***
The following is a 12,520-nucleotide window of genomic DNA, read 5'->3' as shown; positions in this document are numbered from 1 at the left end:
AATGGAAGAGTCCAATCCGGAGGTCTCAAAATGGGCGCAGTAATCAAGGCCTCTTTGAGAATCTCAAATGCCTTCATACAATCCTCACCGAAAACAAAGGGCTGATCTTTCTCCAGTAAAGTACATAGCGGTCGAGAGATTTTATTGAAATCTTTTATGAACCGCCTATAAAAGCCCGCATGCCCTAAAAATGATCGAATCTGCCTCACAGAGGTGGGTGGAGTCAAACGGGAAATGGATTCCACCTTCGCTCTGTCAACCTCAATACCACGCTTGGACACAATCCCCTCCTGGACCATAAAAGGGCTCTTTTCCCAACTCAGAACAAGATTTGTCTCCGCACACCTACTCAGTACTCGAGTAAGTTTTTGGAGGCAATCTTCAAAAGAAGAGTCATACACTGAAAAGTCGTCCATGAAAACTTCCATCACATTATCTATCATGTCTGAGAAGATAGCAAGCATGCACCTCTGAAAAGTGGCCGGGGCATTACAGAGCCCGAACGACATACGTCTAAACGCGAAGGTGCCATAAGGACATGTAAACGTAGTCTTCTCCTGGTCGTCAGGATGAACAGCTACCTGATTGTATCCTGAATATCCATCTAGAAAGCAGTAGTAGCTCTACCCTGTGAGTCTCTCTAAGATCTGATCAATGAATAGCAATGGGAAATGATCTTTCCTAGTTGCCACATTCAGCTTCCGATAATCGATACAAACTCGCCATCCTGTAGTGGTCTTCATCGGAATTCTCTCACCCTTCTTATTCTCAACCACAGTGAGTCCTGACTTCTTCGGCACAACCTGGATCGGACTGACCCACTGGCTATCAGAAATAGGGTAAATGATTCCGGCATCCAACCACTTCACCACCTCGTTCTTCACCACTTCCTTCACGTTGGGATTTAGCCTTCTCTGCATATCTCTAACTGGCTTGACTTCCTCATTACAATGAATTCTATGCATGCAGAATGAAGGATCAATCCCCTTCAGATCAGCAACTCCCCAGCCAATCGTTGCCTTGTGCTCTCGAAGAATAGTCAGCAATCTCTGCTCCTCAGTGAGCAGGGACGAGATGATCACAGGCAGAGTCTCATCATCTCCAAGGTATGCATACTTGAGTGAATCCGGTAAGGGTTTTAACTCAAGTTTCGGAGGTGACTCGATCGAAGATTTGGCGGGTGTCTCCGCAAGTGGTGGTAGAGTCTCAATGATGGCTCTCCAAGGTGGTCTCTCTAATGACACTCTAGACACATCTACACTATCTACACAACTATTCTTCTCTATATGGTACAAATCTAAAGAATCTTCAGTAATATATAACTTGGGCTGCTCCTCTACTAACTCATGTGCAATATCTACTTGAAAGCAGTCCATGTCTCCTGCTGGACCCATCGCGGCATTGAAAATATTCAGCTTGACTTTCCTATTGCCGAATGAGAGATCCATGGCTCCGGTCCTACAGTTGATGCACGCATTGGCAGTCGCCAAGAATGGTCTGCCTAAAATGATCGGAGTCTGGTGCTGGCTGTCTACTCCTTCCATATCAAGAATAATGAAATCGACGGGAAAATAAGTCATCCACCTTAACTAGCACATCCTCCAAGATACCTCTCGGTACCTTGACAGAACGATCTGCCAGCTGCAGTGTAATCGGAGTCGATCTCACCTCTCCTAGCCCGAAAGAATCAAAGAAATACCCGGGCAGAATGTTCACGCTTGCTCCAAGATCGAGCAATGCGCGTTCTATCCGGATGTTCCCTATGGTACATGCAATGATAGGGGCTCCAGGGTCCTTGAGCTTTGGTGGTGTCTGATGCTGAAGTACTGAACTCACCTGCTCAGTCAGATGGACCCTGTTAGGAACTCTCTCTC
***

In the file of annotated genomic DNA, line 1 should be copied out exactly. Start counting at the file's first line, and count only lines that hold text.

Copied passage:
The following is a 12,520-nucleotide window of genomic DNA, read 5'->3' as shown; positions in this document are numbered from 1 at the left end: